“Where are we going?”
“The Apartment,” I replied chuckling at my own cleverness. “The most exclusive italian joint in town, and to top it all off it’s cheap.”
She smiled at me and rolled her eyes.
She wore the blue dress that night. Her blonde hair framed her face just so. The cheap table cloth draped across the coffee table scratched against my slacks. The candle light bounced against the walls and ceiling. I looked at her from over the hastily arranged flowers we stole from the community garden. I’ve never made spaghetti as good since.
“I still can’t believe it sometimes” she said.
“What are you talking about?”
“I can’t believe that we’re together. Sometimes it still seems surreal.”
“Jeannette it’s been over four years.”
“I know I know, but sometimes you’re still ‘hot Peter from crew’.”
I smiled reminiscing the days I spent rowing. “You’re still ‘popular Jeanie that’s way out of my league’.”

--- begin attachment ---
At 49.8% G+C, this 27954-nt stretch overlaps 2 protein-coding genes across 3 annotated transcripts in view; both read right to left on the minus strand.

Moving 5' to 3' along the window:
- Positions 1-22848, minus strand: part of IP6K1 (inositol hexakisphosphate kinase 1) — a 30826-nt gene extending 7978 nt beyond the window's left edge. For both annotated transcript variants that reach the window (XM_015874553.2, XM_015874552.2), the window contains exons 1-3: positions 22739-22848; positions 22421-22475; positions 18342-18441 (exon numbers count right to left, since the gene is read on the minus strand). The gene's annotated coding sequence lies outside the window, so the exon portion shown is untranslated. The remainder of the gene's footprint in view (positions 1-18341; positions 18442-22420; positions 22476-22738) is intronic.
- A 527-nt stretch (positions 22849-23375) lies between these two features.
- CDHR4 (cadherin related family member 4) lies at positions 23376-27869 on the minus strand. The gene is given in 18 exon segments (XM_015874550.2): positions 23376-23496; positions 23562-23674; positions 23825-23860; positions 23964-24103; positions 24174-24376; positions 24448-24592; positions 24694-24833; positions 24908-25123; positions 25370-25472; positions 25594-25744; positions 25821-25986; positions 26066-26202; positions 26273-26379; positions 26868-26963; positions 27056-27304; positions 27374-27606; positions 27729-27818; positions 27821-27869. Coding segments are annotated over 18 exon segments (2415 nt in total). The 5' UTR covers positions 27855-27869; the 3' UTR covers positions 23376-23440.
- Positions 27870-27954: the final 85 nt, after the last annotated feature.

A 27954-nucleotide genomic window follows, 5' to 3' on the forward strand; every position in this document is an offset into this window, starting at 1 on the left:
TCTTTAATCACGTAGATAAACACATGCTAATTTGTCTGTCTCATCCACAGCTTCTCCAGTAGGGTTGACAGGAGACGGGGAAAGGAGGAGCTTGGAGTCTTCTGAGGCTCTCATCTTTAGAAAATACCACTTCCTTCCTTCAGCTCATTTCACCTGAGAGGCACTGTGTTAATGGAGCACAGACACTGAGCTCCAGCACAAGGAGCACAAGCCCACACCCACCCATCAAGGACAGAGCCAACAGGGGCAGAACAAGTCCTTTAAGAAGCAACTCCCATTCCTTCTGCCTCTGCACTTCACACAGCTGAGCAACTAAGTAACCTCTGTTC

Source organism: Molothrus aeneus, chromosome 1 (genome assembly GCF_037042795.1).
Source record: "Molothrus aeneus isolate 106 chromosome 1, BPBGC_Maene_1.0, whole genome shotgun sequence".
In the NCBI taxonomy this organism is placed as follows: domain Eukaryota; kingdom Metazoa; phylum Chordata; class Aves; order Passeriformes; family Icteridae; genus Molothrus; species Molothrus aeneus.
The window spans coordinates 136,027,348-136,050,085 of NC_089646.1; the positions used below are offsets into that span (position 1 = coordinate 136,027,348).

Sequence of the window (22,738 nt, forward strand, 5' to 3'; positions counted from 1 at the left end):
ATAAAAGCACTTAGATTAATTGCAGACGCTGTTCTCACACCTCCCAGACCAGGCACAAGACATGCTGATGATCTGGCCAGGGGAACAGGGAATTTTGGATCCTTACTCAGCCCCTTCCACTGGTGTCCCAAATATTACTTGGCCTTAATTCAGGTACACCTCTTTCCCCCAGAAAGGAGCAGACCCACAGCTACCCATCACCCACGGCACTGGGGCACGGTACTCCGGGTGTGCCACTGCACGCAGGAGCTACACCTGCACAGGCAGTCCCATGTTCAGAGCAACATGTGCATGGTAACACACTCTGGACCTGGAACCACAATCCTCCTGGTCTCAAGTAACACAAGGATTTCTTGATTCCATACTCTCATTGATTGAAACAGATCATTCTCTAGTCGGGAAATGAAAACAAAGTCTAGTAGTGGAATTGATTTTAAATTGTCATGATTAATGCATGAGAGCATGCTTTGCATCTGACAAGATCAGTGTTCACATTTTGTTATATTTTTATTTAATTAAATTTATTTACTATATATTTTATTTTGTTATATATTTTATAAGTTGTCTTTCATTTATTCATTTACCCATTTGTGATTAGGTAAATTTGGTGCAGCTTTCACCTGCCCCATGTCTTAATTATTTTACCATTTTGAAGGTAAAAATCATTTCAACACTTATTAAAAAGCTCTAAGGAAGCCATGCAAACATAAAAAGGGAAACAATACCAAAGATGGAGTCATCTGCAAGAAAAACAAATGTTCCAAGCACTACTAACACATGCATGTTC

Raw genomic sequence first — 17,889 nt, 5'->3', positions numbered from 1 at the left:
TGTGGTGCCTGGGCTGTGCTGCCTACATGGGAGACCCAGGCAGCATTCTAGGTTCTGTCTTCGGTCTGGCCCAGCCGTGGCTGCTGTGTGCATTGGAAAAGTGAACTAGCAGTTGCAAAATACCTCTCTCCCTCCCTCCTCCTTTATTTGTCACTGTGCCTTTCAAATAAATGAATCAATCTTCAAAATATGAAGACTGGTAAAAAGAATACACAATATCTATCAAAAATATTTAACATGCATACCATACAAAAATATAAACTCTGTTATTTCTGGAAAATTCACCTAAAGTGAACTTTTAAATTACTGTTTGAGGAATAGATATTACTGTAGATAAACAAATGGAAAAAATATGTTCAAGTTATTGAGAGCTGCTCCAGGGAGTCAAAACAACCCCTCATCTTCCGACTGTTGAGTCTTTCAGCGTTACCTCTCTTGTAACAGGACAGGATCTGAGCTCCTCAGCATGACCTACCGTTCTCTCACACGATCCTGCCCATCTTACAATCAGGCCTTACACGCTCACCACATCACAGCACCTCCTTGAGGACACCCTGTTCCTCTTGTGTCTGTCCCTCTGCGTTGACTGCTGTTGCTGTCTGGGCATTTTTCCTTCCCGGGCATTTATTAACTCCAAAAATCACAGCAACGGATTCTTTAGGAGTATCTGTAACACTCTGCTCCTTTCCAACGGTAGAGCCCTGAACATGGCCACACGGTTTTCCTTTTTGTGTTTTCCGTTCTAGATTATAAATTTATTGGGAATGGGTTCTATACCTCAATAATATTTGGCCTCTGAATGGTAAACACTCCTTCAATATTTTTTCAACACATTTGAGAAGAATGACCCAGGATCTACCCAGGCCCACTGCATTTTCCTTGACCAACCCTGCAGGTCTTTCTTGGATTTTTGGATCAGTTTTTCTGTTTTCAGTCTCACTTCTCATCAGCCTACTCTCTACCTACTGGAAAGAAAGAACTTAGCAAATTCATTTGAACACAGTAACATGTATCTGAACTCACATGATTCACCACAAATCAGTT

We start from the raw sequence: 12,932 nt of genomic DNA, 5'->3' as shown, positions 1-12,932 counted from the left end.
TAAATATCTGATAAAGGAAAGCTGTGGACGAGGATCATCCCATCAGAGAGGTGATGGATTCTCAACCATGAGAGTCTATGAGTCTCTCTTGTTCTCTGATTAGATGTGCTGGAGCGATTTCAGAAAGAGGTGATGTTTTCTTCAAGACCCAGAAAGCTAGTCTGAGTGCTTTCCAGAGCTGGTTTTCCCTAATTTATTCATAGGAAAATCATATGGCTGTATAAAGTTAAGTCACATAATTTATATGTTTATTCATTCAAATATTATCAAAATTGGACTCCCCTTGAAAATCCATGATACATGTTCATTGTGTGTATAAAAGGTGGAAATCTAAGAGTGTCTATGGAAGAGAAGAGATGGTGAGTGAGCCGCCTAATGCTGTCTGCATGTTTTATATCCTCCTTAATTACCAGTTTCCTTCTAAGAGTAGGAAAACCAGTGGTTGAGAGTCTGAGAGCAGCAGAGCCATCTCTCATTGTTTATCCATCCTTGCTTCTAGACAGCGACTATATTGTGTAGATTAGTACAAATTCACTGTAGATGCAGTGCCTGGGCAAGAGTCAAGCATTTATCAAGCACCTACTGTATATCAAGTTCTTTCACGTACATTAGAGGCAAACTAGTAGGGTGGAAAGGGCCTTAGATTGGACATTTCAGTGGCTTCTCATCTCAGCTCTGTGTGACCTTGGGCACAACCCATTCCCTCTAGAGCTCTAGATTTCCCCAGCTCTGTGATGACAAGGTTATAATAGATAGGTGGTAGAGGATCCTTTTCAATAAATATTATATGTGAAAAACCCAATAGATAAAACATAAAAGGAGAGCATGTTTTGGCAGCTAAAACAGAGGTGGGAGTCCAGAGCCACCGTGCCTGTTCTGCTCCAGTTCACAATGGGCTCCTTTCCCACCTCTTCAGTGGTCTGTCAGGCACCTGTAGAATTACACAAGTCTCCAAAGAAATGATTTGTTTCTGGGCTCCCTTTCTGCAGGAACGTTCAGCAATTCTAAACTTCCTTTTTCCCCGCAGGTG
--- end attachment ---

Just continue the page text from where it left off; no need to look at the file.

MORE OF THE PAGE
“No, you were the one that was out of my league. I honestly didn’t think we’d be anything until we got ice cream. I had a schoolgirl crush on you.”
“I’ve still got a schoolboy crush on you.”
When we finished our meal we ended up on the floor, her hair tickled my face and the carpet rubbed against my bare back. The dress and my shirt lay forgotten on the couch.
“I love you.” She whispered.
She was sprawled out in the middle of the road, arms spread eagle. It was at least 2:30, or 3:00. The dull street lights cast her in shadow. I stood, arms crossed thirty feet away. The alcohol in my system made the shadows bounce and jump a bit more than normal. She seemed so peaceful, so beautiful. Suddenly she got up and half walked, half ran into the shadows against the campus rec center. I cocked an eyebrow and walked towards her. She sat leaned against the cold bricks and had her knees tucked in. I dropped into a squat before her and looked at her face. She was sobbing.
“I’m so sorry.” she wailed. It was definitely an ugly cry. Tears streaked down her cheeks and snot dripped from her nose.
“I didn’t want you to see me like this.” She said.